John, I hate to be the one to break the bad news to you but YOU ARE NOT FREE. If you ever decide you want to live outside the US, you will have all these same problems to contend with along with a whole bunch more that I can’t even remember to write.

      So good luck to you John. Enjoy your life inside the American Berlin Wall.

    • James Wattengel says:

      I and my employers paid the FICA tax for more than 40 years. I receive US Social Security retirement benefits but $100+ dollars is deducted from each payment for Medicare Part B (Part A was paid for by FICA). Yet, Medicare does not pay for medical expenses outside of the US. By the way, excellent medical care with the best doctors and hospitals here in Brazil costs 50% of what it costs in the US.

      I like your joke: assistance from the ‘Diplomatic Team’. All services have fees. A simple notary costs $50.

      A US Citizen with a Foreign address cannot is blocked from the US financial markets.

      Most of Income Taxes go for the Orwellian “Perpetual War Machine” which does not make the world safer.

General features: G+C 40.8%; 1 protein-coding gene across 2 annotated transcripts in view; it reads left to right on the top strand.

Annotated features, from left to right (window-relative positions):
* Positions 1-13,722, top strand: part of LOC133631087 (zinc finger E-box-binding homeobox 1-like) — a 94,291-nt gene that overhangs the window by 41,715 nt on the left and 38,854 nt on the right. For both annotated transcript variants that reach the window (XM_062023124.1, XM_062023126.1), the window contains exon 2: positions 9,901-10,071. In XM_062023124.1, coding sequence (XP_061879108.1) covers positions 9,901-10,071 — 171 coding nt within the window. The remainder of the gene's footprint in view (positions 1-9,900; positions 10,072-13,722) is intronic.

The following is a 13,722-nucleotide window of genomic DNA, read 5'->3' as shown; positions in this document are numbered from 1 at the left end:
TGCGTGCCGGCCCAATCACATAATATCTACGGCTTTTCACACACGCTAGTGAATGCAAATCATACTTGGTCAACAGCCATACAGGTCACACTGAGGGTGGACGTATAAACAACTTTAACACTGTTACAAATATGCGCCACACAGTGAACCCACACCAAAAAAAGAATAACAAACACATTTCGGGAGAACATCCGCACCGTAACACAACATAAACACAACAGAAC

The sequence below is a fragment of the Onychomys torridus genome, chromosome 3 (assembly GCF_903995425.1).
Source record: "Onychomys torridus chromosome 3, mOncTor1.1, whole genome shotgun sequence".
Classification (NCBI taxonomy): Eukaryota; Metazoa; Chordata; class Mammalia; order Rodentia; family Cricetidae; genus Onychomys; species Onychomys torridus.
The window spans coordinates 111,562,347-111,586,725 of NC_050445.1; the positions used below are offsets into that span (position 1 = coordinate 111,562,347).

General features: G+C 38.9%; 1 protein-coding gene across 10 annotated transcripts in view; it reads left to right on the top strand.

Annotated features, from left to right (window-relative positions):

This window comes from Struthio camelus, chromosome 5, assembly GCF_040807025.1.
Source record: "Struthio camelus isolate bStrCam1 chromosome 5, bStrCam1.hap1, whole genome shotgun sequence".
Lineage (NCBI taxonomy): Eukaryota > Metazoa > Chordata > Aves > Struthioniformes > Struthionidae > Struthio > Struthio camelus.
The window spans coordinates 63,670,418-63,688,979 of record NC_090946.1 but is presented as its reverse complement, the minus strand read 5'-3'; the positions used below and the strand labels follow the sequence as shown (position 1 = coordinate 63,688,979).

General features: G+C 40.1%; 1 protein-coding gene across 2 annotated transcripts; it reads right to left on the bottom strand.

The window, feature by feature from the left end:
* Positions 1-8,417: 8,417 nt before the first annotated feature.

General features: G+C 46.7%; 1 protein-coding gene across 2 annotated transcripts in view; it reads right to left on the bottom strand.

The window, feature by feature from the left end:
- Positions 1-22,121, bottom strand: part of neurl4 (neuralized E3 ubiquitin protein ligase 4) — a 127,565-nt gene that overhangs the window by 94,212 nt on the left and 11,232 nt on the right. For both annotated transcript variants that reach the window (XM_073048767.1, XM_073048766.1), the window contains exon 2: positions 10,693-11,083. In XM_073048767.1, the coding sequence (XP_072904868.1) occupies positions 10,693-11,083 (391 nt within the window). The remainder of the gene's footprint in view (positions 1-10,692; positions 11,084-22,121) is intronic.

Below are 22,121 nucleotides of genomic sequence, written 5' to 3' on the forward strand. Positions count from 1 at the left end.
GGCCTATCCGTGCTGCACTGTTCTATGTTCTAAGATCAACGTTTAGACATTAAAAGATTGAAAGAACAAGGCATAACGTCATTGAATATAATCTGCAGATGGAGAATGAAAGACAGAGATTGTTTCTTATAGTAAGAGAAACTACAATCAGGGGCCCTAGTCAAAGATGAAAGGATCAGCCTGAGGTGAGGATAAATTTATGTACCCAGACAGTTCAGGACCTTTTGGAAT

• calgary411 says:

      Said like the *exceptional* homelander American, John.

      “Someone with US citizenship can avail themselves of these benefits at any time. Without it, they often cannot.” Wow, really?

      “Frankly, if you are only worried about money, low taxes, and lowering your costs, expatriate and move to Panama.” No, for US-defifned *US Persons* US citizenship-based taxation, enabled by FATCA intergovernmental agreements signed with the countries in which they have chosen to live, is life control based on where a person was born or in which their parents / grandparents were born (otherwise known as discrimination by national origin).

      The US wants tribute from even “Accidental Americans” who were born in the US to other-country parents, returning to their own country as infants or children (no choice as an adult) OR children born to US citizen parents in another country — even though they have never lived in the US, never had any of the benefits you gush about. Especially abhorrent, someone like my son,born in Canada, has never lived in the US. He has a developmental disability, therefore does not understand the concept of citizenship and can’t renounce something not understood. A person with any kind of a ‘mental incapacity’ must NOT have the influence or assistance of anyone in making such a decision as renunciation of US citizenship. A parent, a guardian or a trustee cannot renounce on behalf of such a person, even with a court order. If there is such a thing as *exceptional* US citizenship-based taxation, it should NEVER entrap anyone in the complexity and consequences of yearly US tax and reporting compliance.